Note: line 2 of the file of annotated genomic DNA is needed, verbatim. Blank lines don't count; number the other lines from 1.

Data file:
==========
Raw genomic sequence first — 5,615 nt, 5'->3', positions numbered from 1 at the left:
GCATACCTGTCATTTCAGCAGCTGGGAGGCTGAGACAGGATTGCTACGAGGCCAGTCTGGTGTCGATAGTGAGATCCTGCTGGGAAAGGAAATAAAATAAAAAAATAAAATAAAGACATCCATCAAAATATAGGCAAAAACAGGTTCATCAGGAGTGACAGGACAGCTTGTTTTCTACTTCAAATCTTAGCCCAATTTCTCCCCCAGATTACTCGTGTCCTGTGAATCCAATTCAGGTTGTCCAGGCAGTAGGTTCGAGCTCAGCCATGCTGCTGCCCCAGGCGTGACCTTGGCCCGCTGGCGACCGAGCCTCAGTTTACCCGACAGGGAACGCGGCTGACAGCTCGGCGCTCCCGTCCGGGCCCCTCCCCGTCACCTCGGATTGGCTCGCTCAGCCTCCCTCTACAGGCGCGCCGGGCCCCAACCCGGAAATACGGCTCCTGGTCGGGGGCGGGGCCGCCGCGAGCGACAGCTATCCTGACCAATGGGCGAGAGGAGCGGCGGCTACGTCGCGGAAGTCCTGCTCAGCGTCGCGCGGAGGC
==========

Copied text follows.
GCATACCTGTCATTTCAGCAGCTGGGAGGCTGAGACAGGATTGCTACGAGGCCAGTCTGGTGTCGATAGTGAGATCCTGCTGGGAAAGGAAATAAAATAAAAAAATAAAATAAAGACATCCATCAAAATATAGGCAAAAACAGGTTCATCAGGAGTGACAGGACAGCTTGTTTTCTACTTCAAATCTTAGCCCAATTTCTCCCCCAGATTACTCGTGTCCTGTGAATCCAATTCAGGTTGTCCAGGCAGTAGGTTCGAGCTCAGCCATGCTGCTGCCCCAGGCGTGACCTTGGCCCGCTGGCGACCGAGCCTCAGTTTACCCGACAGGGAACGCGGCTGACAGCTCGGCGCTCCCGTCCGGGCCCCTCCCCGTCACCTCGGATTGGCTCGCTCAGCCTCCCTCTACAGGCGCGCCGGGCCCCAACCCGGAAATACGGCTCCTGGTCGGGGGCGGGGCCGCCGCGAGCGACAGCTATCCTGACCAATGGGCGAGAGGAGCGGCGGCTACGTCGCGGAAGTCCTGCTCAGCGTCGCGCGGAGGC